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I am writing a perl script that can sync a local directory with remote directory incremently using FTP. It checks last modified date of each file and compare it with one remote file's. I use the following code to get last modified time via FTP.

 my $f = Net::FTP->new($config->{'host'}, Passive => 1, Debug => 0) || die "Couldn't ftp to $config->{'host'}: $@";
 $f->mdtm($file);

It works great if local machine and remote machine have same time and timezone, I need to get a workaround if they are not!

Thanks in advance

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2 Answers 2

up vote 1 down vote accepted

As far as I know it doesn't exist a way to know the timezone set for an FTP Server using only ftp commands ... Anyway, if you have write permission you could try creating a file on the remote FTP Server and then doing an "ls" on it to see the date/time stamp, having the timestamp of the newly created file you could calculate the difference between your local timezone and the server time zone.

$f->touch('test.time') or die $f->message; #Creates new zero byte file
$f->mdtm('test.time'); #Now you should have the local time of the FTP Server
#Now you can compare with your local time and find the difference ...

Make sure that the test file doesn't exist before trying create one with touch command .

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Hi Aleroot... Thanks alot for your time. But isn't this modification time obtained from $f->mdtm('test.time') with respect to remote ftp time? We still can not get an idea about what is the timezone of remote ftp server, right? modification time obtained will be somewhat 7 or 8 digits number. Is there anything you can suggest? –  Kasinath Kottukkal Sep 22 '13 at 15:18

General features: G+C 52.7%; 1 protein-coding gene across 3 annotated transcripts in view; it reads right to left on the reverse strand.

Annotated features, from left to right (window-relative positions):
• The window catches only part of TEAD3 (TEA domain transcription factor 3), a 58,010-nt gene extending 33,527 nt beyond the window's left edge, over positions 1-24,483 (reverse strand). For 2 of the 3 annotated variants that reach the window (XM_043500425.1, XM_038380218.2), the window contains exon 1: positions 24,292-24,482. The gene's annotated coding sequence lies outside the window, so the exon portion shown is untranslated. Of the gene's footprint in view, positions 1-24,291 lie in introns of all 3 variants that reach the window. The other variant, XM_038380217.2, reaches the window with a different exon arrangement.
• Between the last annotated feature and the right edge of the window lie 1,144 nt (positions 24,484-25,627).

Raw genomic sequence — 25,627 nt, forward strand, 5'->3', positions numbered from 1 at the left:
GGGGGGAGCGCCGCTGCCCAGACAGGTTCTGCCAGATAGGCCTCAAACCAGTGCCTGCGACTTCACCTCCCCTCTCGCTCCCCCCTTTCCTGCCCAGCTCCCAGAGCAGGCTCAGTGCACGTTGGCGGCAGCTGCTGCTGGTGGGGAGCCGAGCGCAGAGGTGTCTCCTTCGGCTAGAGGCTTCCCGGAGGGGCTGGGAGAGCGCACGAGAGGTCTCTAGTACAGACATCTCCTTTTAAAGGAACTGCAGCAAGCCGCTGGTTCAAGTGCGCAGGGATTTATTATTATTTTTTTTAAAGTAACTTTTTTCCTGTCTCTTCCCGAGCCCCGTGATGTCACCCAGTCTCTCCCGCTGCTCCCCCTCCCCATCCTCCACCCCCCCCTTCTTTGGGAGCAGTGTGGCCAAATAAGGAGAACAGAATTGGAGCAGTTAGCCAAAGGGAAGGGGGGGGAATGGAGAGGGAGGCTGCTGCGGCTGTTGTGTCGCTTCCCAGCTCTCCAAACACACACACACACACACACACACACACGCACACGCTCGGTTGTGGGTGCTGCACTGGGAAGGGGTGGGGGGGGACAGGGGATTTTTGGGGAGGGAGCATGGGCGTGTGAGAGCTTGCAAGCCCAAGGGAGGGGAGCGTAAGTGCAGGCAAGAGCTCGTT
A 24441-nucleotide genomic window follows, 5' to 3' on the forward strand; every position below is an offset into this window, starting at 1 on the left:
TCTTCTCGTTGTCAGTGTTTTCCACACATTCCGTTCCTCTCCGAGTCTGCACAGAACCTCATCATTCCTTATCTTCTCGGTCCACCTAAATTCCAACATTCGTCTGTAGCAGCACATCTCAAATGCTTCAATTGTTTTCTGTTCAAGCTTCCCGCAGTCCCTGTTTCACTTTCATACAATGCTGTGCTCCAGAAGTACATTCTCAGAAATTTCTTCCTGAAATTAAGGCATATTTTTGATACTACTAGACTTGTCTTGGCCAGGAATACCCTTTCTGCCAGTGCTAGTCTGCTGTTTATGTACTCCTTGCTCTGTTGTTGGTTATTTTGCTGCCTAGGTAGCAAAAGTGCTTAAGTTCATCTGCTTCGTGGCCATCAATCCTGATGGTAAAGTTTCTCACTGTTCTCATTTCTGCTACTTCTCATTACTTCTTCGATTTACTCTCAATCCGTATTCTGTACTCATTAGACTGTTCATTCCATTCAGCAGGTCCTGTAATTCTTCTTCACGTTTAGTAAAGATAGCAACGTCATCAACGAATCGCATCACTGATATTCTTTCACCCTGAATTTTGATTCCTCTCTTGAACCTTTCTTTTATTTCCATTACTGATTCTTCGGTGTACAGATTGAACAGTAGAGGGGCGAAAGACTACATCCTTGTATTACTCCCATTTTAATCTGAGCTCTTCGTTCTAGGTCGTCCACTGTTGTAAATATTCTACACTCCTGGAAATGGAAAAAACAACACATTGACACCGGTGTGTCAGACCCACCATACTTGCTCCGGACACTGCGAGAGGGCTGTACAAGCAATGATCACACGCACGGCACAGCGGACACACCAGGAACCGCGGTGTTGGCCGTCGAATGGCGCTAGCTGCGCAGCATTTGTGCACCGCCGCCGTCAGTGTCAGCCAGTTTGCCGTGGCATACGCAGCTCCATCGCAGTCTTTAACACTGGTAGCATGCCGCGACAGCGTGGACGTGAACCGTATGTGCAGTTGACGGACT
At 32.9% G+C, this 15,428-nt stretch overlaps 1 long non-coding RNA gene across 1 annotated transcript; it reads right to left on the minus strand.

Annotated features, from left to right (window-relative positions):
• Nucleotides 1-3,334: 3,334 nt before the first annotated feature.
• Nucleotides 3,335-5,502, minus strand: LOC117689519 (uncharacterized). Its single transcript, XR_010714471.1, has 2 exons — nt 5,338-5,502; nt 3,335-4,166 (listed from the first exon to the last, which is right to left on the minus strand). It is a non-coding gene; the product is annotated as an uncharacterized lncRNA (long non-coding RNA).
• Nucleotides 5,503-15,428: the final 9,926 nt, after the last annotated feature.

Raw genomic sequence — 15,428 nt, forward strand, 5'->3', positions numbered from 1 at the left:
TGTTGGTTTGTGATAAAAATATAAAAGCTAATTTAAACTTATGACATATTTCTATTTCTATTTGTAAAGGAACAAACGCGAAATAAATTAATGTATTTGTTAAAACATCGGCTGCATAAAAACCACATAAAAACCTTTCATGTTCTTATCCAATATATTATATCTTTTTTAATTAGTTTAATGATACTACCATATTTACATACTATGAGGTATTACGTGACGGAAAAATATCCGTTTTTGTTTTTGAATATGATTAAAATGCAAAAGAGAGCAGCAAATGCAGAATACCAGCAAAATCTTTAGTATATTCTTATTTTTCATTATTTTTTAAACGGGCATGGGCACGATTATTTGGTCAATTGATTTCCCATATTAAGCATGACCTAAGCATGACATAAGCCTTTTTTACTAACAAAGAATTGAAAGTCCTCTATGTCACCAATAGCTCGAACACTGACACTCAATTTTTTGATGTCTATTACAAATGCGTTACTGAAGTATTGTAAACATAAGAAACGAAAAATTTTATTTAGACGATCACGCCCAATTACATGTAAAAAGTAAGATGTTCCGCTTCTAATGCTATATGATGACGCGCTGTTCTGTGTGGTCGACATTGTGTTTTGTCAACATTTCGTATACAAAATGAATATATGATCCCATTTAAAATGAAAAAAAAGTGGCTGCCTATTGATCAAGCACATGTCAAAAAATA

@KasinathKottukkal Do you need the timezone as a string (e.g. "Europe/Berlin" or "CEST") or just as an offset ("+0200")? –  Slaven Rezic Sep 22 '13 at 17:01
    
@slavenRezic any way that is possible. i don't understand what can I infer from offset ("+0200") –  Kasinath Kottukkal Sep 23 '13 at 8:29
    
@KasinathKottukkal Probably you want the offset, and probably just in seconds (and not in the ISO8601 timezone notation I used above). The hack as described by aleroot will give you exactly this. –  Slaven Rezic Sep 23 '13 at 16:12
    
@slavenRezic Does modification obtained from (stat file[9]) not depend upon which timezone server configured with? –  Kasinath Kottukkal Sep 24 '13 at 7:03

Does modification time obtained from (stat file[9]) not depend upon which timezone server configured with?

I touched a sample file almost simultaneously in two servers with different timzones. Modification time obtained was very similar. only last 4 digits were dissimilar.

Server 1
--------
root@- [~/ftp_kasi]# touch file
root@- [~/ftp_kasi]# perl mdtime.pl 
1380005862
root@- [~/ftp_kasi]# date
Tue Sep 24 02:59:19 EDT 2013
root@- [~/ftp_kasi]#

Server 2
--------
root@ffVM32 kasi]# touch file
[root@ffVM32 kasi]# perl mdtime.pl 
1380006066
[root@ffVM32 kasi]# date
Tue Sep 24 12:38:45 IST 2013
[root@ffVM32 kasi]# 

 [root@ffVM32 kasi]# cat mdtime.pl 
#!/usr/local/cpanel/3rdparty/bin/perl

$file = "file";
#open my $fh,'<',$file or  die "Could not open file : $!\n";
#my $mdtime = (stat($fh))[9];

open (FILE, "file");
my $mdtime = (stat(FILE))[9];

print $mdtime."\n";
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Do the touch on the ftp server, not locally. –  Slaven Rezic Sep 24 '13 at 9:55

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